Doug George, 23, a student at the University of New Hampshire, had skied since age three. He was serious and deliberate, a careful planner. With Bob, Paul, and Michael he had climbed on Katahdin the year before, and had writ- ten Bob saying, “If you’re planning another Katahdin trip I’d like to be included.”

Page Dinsmore, 19, was the youngest. He had grown up only 17 miles from Pinkham Notch in Shelburne, where scrambling on rocks was as natural as breathing. He had never climbed big routes like those on Katahdin, but had gotten out of a lot of tough spots in winter. While taking a semester off from Dartmouth he had worked at Tucker- man’s Ravine, where he met Paul. Invited in December to join the expedition he had declined, saying he would be back in college. However, early in January he reconsidered.

Tom Keddy, 26, was the least experienced climber. An avid skier, he had endured Navy duty in the Gulf of Tonkin by telling himself, “This winter I’ll be skiing Wildcat!” When discharged he moved into Pinkham Notch, a half mile from Wildcat, and began climbing with Paul. “I have a natural ability on ice,” he wrote his parents. When a more, experienced climber dropped out of the expedition at the last moment, Paul, who had been impressed by Tom’s calmness on a recent hard climb, invited him along. Tom reassured his parents, “One thing we’re not planning to do is to have accidents.”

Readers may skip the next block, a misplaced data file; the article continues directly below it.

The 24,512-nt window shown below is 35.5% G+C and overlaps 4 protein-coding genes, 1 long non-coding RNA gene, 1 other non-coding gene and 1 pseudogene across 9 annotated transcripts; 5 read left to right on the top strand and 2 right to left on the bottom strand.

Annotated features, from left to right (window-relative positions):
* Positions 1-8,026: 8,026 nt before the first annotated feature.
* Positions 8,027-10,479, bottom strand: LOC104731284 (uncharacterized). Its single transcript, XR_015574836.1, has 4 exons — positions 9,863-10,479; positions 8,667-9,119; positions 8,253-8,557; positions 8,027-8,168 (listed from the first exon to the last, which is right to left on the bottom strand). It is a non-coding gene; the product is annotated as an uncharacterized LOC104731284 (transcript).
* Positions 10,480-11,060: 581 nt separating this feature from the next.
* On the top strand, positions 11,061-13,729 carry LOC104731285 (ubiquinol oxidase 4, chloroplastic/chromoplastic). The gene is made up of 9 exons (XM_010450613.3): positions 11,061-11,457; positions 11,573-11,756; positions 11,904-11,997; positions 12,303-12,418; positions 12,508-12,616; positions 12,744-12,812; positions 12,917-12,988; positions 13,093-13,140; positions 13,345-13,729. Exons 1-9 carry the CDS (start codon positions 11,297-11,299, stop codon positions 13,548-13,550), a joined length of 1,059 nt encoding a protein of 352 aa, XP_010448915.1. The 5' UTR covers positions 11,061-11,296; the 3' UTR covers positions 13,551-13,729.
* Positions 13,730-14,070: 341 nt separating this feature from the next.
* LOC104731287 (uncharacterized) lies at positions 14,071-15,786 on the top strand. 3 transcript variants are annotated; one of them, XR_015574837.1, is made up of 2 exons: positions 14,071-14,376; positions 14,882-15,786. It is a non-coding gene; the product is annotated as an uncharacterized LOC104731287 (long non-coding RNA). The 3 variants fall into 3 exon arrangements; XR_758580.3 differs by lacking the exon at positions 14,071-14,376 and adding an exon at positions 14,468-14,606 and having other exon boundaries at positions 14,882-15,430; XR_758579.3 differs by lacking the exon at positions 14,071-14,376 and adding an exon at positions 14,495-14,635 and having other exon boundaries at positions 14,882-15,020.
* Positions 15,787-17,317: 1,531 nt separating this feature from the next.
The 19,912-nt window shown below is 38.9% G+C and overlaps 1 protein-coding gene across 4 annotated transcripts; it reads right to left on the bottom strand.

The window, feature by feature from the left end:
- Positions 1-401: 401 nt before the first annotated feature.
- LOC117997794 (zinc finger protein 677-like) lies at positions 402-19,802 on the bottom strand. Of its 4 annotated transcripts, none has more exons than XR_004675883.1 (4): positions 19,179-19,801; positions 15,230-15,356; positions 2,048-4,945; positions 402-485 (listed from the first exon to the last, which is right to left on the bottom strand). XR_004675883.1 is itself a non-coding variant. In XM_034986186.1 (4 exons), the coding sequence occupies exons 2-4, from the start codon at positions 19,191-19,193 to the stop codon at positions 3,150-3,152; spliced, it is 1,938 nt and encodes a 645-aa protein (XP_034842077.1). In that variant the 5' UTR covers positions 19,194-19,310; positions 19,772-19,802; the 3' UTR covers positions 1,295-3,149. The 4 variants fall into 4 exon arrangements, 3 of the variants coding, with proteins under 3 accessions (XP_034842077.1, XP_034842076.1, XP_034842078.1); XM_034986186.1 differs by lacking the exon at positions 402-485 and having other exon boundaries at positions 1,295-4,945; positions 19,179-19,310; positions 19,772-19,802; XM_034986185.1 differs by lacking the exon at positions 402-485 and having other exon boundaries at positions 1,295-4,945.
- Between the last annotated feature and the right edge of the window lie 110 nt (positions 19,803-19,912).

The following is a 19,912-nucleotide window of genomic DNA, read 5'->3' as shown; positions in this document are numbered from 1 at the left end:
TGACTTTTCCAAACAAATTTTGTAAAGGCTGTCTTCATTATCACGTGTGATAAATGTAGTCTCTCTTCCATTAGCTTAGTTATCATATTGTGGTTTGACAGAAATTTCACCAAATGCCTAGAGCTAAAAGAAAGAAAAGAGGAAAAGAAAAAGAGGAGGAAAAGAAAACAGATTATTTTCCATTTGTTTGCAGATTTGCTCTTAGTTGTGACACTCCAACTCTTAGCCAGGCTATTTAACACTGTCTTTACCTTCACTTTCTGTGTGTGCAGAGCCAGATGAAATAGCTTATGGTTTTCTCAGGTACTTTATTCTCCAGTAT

They would climb two steep, long gullies on Pamola cliff, 2,200 feet to its summit. It would be their first real climbing after a week of supply packing and wet weather. At 8:30 it was sunny and mild. They had no radio, unreliable in Baxter’s rugged terrain; unknown to them, the Portland Weather Bureau up- dated its forecast to read:


They arrived at the base of their gullies by 9:30. Because of the warm day they traveled light, expecting to complete their climb in eight hours or less. In addition to the standard climbing outfit (double boots, wool pants, wind pants, gaiters, hats, wool shirts, and windbreakers), they threw sweaters and down vests in their packs, except for Page and Bob, who also carried down parkas. They would climb in teams of three, linked by a rope. Paul led Page and Tom up a steep gully packed with dense ice from refrozen water, the most challenging ice to climb. To Paul it would prove exhilarating, “the best ice of my life,” but also unexpectedly difficult and slow. Meanwhile, Bob led Mike and Doug up a more moderate gully filled with more snow than ice, which made for faster climbing.